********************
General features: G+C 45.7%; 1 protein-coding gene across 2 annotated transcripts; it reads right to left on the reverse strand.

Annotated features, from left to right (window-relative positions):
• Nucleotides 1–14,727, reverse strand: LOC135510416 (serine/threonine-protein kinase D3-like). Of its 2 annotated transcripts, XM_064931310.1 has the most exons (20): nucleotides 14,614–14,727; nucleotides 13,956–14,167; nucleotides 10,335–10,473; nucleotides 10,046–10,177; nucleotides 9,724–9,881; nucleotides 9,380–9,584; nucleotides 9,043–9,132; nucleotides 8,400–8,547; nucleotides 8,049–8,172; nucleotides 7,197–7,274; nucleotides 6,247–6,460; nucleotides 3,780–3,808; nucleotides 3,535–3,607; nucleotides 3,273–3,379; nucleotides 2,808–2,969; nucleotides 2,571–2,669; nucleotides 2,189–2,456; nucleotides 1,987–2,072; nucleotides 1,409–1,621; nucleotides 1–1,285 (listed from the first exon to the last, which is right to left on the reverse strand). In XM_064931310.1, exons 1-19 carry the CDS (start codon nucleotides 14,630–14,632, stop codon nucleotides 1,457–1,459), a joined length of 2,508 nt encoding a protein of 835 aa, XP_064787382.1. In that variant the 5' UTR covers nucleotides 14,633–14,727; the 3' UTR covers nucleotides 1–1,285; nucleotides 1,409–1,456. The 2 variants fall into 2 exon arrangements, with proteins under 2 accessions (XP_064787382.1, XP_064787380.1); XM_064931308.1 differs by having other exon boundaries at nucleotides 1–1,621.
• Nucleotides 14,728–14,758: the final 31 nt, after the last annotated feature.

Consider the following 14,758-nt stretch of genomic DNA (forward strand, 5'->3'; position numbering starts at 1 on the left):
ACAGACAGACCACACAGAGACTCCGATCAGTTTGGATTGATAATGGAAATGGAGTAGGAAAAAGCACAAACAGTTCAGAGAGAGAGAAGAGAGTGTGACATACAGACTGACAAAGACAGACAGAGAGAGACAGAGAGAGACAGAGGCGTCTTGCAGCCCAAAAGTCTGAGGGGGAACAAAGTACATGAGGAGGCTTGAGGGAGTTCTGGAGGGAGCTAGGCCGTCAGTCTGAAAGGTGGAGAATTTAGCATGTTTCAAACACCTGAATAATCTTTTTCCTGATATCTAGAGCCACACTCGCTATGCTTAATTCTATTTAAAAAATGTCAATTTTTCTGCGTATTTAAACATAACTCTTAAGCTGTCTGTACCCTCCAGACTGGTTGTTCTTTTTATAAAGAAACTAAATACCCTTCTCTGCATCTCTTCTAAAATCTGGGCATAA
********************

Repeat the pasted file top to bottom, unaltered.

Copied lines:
General features: G+C 45.7%; 1 protein-coding gene across 2 annotated transcripts; it reads right to left on the reverse strand.

Annotated features, from left to right (window-relative positions):
• Nucleotides 1–14,727, reverse strand: LOC135510416 (serine/threonine-protein kinase D3-like). Of its 2 annotated transcripts, XM_064931310.1 has the most exons (20): nucleotides 14,614–14,727; nucleotides 13,956–14,167; nucleotides 10,335–10,473; nucleotides 10,046–10,177; nucleotides 9,724–9,881; nucleotides 9,380–9,584; nucleotides 9,043–9,132; nucleotides 8,400–8,547; nucleotides 8,049–8,172; nucleotides 7,197–7,274; nucleotides 6,247–6,460; nucleotides 3,780–3,808; nucleotides 3,535–3,607; nucleotides 3,273–3,379; nucleotides 2,808–2,969; nucleotides 2,571–2,669; nucleotides 2,189–2,456; nucleotides 1,987–2,072; nucleotides 1,409–1,621; nucleotides 1–1,285 (listed from the first exon to the last, which is right to left on the reverse strand). In XM_064931310.1, exons 1-19 carry the CDS (start codon nucleotides 14,630–14,632, stop codon nucleotides 1,457–1,459), a joined length of 2,508 nt encoding a protein of 835 aa, XP_064787382.1. In that variant the 5' UTR covers nucleotides 14,633–14,727; the 3' UTR covers nucleotides 1–1,285; nucleotides 1,409–1,456. The 2 variants fall into 2 exon arrangements, with proteins under 2 accessions (XP_064787382.1, XP_064787380.1); XM_064931308.1 differs by having other exon boundaries at nucleotides 1–1,621.
• Nucleotides 14,728–14,758: the final 31 nt, after the last annotated feature.

Consider the following 14,758-nt stretch of genomic DNA (forward strand, 5'->3'; position numbering starts at 1 on the left):
ACAGACAGACCACACAGAGACTCCGATCAGTTTGGATTGATAATGGAAATGGAGTAGGAAAAAGCACAAACAGTTCAGAGAGAGAGAAGAGAGTGTGACATACAGACTGACAAAGACAGACAGAGAGAGACAGAGAGAGACAGAGGCGTCTTGCAGCCCAAAAGTCTGAGGGGGAACAAAGTACATGAGGAGGCTTGAGGGAGTTCTGGAGGGAGCTAGGCCGTCAGTCTGAAAGGTGGAGAATTTAGCATGTTTCAAACACCTGAATAATCTTTTTCCTGATATCTAGAGCCACACTCGCTATGCTTAATTCTATTTAAAAAATGTCAATTTTTCTGCGTATTTAAACATAACTCTTAAGCTGTCTGTACCCTCCAGACTGGTTGTTCTTTTTATAAAGAAACTAAATACCCTTCTCTGCATCTCTTCTAAAATCTGGGCATAA